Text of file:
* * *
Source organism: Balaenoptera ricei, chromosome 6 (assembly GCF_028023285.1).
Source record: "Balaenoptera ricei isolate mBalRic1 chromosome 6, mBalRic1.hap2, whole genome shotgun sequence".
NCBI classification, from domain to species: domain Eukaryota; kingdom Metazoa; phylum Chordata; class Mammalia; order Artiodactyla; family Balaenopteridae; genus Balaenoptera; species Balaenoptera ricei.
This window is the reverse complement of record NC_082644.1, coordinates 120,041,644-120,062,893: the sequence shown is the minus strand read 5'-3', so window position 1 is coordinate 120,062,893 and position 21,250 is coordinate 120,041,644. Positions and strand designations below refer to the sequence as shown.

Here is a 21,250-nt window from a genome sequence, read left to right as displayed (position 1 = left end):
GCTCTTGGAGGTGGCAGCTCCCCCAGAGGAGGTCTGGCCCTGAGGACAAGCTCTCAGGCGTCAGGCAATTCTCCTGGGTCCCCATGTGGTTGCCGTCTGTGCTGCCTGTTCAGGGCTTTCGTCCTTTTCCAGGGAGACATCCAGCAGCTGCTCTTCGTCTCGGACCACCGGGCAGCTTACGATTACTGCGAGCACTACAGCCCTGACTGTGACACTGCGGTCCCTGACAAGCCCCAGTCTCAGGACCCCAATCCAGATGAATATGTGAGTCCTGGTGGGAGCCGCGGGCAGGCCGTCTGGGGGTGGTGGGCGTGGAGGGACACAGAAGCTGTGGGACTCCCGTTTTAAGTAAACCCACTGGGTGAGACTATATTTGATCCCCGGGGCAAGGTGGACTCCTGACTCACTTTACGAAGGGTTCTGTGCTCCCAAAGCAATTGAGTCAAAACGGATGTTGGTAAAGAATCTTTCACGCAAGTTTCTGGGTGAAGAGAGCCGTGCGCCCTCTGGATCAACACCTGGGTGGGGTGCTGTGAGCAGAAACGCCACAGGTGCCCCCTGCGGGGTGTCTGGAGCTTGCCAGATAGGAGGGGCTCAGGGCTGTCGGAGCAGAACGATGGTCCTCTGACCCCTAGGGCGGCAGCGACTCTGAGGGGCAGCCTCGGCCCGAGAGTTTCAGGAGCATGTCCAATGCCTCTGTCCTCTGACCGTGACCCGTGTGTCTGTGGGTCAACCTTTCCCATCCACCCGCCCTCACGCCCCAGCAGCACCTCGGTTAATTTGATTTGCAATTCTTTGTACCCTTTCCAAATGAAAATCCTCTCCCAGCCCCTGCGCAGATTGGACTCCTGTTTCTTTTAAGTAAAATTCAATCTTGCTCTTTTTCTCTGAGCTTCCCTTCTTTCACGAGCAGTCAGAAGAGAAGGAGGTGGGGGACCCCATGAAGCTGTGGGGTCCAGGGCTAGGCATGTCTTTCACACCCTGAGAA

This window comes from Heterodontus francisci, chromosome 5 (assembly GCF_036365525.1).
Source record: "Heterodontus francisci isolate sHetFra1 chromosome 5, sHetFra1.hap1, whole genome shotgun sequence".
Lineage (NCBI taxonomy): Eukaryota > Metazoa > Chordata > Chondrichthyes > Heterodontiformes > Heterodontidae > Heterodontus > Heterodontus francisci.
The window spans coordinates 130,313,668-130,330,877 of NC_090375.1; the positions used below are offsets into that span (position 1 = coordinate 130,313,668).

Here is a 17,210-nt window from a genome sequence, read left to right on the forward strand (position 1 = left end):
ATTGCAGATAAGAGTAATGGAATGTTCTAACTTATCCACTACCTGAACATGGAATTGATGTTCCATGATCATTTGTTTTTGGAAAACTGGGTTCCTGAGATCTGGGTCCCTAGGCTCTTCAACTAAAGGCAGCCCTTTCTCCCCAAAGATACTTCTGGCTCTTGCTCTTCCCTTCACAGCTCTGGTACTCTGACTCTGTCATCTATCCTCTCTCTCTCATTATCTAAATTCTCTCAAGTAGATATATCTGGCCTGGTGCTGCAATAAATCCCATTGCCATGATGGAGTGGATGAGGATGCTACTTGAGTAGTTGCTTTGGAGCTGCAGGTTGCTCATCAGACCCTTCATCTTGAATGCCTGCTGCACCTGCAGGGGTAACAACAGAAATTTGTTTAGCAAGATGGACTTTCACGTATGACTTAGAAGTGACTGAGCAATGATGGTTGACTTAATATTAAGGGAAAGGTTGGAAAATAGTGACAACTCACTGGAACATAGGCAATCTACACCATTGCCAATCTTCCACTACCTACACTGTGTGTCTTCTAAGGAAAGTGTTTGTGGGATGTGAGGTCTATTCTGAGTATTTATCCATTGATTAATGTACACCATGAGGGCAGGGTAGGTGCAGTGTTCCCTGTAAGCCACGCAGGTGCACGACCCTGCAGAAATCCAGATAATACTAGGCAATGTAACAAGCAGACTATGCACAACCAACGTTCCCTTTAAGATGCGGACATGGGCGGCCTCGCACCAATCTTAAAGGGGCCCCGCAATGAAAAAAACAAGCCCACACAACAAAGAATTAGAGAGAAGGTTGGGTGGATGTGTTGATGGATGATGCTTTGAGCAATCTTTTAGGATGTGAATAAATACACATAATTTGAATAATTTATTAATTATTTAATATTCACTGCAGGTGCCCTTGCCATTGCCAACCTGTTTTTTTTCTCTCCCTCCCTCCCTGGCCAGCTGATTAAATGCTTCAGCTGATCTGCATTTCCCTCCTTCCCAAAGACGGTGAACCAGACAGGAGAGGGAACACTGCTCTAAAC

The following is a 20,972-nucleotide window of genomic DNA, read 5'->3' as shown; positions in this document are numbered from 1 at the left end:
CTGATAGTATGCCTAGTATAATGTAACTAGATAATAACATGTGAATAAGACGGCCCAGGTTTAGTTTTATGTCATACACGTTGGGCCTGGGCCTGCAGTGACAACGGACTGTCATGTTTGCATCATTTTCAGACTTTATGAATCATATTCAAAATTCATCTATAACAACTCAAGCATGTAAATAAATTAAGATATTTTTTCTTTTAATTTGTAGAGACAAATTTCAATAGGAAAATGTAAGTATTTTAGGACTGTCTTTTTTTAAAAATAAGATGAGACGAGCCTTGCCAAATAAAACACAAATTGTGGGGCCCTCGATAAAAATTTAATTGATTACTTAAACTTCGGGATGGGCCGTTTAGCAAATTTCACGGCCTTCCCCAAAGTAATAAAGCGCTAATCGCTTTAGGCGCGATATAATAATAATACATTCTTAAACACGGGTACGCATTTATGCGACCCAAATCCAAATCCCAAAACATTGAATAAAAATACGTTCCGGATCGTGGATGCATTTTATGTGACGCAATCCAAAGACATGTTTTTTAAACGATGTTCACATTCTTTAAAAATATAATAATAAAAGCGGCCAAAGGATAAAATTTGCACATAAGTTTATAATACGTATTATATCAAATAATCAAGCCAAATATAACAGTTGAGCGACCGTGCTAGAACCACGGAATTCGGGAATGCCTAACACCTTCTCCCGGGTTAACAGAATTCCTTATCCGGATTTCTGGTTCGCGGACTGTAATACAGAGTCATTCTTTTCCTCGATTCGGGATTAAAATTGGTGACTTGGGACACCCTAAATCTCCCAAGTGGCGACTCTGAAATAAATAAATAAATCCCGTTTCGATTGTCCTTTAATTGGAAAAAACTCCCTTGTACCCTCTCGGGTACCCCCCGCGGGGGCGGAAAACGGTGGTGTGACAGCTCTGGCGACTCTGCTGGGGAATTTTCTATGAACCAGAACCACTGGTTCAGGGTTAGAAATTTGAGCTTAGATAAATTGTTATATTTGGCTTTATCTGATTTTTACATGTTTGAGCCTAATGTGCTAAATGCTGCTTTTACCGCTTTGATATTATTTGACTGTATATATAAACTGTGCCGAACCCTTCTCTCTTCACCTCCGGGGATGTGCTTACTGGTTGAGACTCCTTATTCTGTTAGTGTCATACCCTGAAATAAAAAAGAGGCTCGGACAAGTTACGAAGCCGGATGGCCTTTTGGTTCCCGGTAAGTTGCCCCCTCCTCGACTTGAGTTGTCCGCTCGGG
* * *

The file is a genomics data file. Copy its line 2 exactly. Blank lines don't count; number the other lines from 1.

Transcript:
Source record: "Balaenoptera ricei isolate mBalRic1 chromosome 6, mBalRic1.hap2, whole genome shotgun sequence".